Jul

03

Retired pilot recalls WWII service

Posted by : Monitor Admin | On : July 3, 2013

Courtesy Photo/Monitor Photo/Pearl Cantrell The crew of an ill-fated B-24 that ran out of fuel and had to make an emergency landing and lived on the beach at Regio, Italy for three weeks while waiting transport. The crew included pilot D.J. Burcham (center left in white T-shirt, having recently taken a dip in the ocean to clean up).

Courtesy Photo
The crew of an ill-fated B-24 that ran out of fuel and had to make an emergency landing and lived on the beach at Regio, Italy for three weeks while waiting transport. The crew included pilot D.J. Burcham (center left in white T-shirt, having recently taken a dip in the ocean to clean up).

J.D. Burcham had rough start as B-24 pilot

By Pearl Cantrell
Monitor Staff Writer

CEDAR CREEK LAKE–This weekend local residents will be partaking in activities to commemorate Independence Day. One of the big events here is the Thunder Over Cedar Creek Lake air show set for Saturday evening off shore at the Pinnacle Club. During it, spectators on shore and in boats will marvel to see military aircraft recalling the air battles of World War II, Korea and Vietnam. What follows are the memories of a B24 bomber pilot from WWII, John Dwight Burcham, now 90 and a resident of the Cedar Creek Country Club.
Burcham was a freshman in college when he joined the Army Air Corps in 1942, shortly after the Japanese bombed Pearl Harbor. He has been a local resident since his retirement from the aviation/travel industry in 1980 and has become a prolific artist. His memory of the training he received and challenges he faced as a member of the 782nd Bomb Squadron, 465th Bomb Group, a part of the 55th Wing in the 15th Air Force from 1942-45 are fresh and vivid, as only a young man’s can be.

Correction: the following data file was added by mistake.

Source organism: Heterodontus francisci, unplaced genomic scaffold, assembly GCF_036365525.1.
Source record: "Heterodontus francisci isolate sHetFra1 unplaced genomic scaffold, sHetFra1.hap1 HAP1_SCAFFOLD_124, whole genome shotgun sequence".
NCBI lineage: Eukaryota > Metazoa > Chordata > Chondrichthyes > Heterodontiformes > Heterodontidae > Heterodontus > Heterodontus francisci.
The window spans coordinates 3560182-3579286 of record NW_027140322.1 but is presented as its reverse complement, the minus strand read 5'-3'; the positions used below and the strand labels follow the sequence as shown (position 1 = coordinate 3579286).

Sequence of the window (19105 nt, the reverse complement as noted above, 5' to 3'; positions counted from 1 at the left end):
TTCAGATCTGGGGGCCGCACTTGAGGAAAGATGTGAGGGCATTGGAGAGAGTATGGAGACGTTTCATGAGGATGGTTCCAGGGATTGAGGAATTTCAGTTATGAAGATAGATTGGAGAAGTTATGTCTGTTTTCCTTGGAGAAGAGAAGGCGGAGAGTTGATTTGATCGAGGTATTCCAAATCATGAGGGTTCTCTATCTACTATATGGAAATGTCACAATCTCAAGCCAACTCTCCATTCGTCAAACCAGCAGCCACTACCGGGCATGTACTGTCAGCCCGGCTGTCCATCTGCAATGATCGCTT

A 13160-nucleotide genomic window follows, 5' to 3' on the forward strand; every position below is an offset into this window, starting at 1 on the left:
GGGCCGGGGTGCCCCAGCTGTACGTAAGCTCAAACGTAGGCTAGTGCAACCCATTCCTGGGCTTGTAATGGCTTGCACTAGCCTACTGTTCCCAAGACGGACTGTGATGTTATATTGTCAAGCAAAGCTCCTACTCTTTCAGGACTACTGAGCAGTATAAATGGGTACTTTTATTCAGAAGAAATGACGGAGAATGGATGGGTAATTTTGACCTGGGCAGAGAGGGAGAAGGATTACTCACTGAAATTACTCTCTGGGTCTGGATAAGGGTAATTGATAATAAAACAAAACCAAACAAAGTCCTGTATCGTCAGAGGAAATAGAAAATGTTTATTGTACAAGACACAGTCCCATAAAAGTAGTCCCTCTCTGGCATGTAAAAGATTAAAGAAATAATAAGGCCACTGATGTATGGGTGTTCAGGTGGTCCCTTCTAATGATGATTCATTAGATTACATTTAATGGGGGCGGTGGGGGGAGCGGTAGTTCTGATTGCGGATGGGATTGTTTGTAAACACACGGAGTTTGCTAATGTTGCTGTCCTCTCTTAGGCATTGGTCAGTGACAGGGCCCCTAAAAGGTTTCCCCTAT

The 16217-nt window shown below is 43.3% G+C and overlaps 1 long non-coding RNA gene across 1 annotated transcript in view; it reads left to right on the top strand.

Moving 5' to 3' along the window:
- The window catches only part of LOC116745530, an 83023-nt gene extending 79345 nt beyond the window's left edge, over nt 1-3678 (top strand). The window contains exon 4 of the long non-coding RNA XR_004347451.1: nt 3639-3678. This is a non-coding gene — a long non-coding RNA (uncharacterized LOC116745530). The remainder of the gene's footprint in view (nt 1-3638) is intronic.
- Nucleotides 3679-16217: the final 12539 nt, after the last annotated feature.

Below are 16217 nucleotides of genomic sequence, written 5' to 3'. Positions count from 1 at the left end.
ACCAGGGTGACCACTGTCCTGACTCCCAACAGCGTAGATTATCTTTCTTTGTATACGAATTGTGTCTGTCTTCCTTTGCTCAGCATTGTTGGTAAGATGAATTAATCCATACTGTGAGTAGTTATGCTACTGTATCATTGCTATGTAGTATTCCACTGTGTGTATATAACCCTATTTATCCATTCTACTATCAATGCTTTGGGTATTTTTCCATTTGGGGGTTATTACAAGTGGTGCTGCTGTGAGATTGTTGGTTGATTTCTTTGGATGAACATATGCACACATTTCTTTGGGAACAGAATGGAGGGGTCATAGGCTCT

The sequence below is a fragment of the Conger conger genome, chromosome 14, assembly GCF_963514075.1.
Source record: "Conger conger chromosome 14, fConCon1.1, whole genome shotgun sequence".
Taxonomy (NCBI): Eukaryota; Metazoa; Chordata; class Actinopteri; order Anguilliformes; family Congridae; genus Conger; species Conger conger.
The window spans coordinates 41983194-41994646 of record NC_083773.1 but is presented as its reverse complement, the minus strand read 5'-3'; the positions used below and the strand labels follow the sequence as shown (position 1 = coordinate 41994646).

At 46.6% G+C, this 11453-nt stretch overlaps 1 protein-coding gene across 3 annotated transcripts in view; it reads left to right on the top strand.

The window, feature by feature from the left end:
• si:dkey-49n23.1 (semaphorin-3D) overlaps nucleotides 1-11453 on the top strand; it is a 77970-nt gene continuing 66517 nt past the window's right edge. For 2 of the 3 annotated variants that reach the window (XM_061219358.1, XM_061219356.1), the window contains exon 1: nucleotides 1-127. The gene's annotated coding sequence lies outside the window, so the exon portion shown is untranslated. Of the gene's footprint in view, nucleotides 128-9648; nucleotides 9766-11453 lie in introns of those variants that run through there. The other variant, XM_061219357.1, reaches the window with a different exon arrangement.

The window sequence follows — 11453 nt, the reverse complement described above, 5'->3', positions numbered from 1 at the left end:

Like many bright young men of his generation, he applied for flight school, but there were so many applicants, they transferred him from the University of Texas at Austin to the University of Tulsa (Oklahoma), where he continued his course work, with additional studies in weather and aviation, until a vacancy opened up. He began ground school at Lackland Air Force Base in San Antonio. His advance was set back an entire semester due to his observation of an illegal dice game, he said.
Read more about this in the July 4, 2013 issue of The Monitor.

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